Eating in Marrakech is an act of constant exploration. On every corner of the medina you can find street vendors stuffing msemmen flatbreads with onions and spices, cafes perched high above the street serving mint tea to stunning sunsets, and rambling historic residences transformed into the city’s finest restaurants. Even as visitors dig into the city’s twisting corridors to find its rarest dishes, Marrakech opens up ever wider, with more and more chefs proudly sharing their culinary heritage and bountiful local ingredients.
Marrakech’s cuisine developed at a crossroads of cultures. Tagines, found in nearly every Moroccan restaurant, descend from native Amazigh cooking traditions. Arabians brought spices, Spaniards brought olive oil, Jewish Moors contributed preserving techniques, and the French protectorate introduced cafes. Built on powerful ingredients like preserved lemons and smen (fermented, almost cheesy butter), dishes often feature paradoxical, sweet-savory combinations, like slow-cooked lamb with honey-soaked prunes and crunchy fried almonds, or phyllo pastry stuffed with chicken, onions, eggs, sugar, and ground almonds.
Historically, the city’s richest culinary traditions haven’t been easy for visitors to find. Moroccan restaurants became accustomed to serving tourists a repetitive handful of tagines and couscous dishes, while locals dined at home with family. But a new generation of Moroccan chefs are reversing that narrative, offering lesser-known foods from home, modern interpretations of classic dishes, and seasonal produce like green peas in spring, quince in fall, and pomegranates in winter. Diners are also exploring beyond the brash lights and noises of the tourist-packed Jemaa el Fna market, seeking out dishes like rfissa (chicken with lentils), beef with artichokes, or mechoui (roast sheep) all across town.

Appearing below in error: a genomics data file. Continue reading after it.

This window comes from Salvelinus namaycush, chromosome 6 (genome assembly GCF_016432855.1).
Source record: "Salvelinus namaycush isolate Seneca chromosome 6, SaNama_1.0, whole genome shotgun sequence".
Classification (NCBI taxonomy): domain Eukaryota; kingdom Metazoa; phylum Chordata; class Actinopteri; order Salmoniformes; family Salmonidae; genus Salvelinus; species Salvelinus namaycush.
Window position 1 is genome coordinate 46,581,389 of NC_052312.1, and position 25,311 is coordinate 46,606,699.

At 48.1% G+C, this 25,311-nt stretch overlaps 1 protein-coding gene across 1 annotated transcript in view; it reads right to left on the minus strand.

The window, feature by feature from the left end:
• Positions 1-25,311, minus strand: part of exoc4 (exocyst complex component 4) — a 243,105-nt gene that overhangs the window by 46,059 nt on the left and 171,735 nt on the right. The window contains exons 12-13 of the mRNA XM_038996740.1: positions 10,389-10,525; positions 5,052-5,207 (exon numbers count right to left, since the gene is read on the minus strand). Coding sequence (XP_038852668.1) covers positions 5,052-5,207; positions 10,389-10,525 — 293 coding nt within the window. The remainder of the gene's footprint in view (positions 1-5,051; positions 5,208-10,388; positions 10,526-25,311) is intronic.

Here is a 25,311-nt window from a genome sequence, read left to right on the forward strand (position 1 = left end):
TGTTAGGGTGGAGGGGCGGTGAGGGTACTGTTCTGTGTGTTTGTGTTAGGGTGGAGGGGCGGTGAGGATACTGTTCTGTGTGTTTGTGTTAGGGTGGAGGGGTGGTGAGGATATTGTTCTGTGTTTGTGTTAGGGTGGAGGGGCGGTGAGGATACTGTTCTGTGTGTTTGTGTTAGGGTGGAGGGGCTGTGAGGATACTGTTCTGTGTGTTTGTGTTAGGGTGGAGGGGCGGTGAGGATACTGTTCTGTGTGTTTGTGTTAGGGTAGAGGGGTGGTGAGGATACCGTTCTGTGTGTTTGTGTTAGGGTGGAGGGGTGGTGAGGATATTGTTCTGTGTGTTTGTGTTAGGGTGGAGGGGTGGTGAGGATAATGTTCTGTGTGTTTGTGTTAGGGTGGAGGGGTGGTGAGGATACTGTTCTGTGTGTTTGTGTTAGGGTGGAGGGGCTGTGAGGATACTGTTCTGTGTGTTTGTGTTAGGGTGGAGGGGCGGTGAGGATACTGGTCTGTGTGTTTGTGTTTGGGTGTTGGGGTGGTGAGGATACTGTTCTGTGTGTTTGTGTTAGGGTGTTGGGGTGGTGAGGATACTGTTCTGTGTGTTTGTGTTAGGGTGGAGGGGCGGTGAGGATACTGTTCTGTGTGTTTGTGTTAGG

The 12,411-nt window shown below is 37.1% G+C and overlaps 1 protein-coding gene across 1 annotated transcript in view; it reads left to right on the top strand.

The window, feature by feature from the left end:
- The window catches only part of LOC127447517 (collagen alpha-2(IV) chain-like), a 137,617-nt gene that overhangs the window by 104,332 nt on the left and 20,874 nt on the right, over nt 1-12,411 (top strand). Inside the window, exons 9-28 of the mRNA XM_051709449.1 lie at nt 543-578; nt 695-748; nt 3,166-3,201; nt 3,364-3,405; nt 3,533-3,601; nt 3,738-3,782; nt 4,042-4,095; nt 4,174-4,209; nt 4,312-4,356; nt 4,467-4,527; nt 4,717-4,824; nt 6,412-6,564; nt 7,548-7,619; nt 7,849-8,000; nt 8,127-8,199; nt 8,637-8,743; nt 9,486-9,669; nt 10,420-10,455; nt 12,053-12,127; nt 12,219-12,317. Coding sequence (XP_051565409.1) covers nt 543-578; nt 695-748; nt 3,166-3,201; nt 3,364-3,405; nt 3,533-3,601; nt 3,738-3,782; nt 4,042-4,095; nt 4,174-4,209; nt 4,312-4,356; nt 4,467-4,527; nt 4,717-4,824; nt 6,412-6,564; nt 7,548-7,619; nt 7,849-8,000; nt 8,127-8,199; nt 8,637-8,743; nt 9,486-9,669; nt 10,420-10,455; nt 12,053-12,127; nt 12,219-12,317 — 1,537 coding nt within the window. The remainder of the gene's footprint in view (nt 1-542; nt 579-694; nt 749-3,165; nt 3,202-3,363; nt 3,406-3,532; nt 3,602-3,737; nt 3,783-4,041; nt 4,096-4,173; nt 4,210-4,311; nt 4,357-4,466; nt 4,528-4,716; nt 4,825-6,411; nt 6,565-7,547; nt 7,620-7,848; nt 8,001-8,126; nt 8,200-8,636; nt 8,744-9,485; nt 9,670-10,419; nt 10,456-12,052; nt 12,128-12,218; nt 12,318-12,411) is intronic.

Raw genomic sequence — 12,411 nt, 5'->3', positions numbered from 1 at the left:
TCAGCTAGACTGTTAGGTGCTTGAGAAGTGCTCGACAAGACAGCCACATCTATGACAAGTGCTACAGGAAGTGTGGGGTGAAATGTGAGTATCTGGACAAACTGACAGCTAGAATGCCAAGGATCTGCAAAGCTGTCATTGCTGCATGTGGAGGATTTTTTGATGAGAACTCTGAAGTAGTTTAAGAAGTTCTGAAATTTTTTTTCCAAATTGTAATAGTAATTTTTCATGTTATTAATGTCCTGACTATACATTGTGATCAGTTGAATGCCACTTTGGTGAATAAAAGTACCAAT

From mechoui stands so good they named a street after them to Italian pasta inside a beautiful Art eco villa to a professional training center for female cooks, here are the essential meals worth seeking out in Marrakech.
Editor’s Note: Eater is not updating international maps at this time given disruptions to global travel during the COVID-19 crisis.
Prices per person, excluding alcohol:
$ = Less than 100 dirham (Less than $10 USD)
$$ = 100 - 250 dirham ($10 - $26 USD)
$$$ = 250 dirham ($26 USD and up)
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Amanda Ponzio-Mouttaki is a food and travel writer based in Marrakech, Morocco, where she owns a culinary tourism company in addition to her writing work.Read More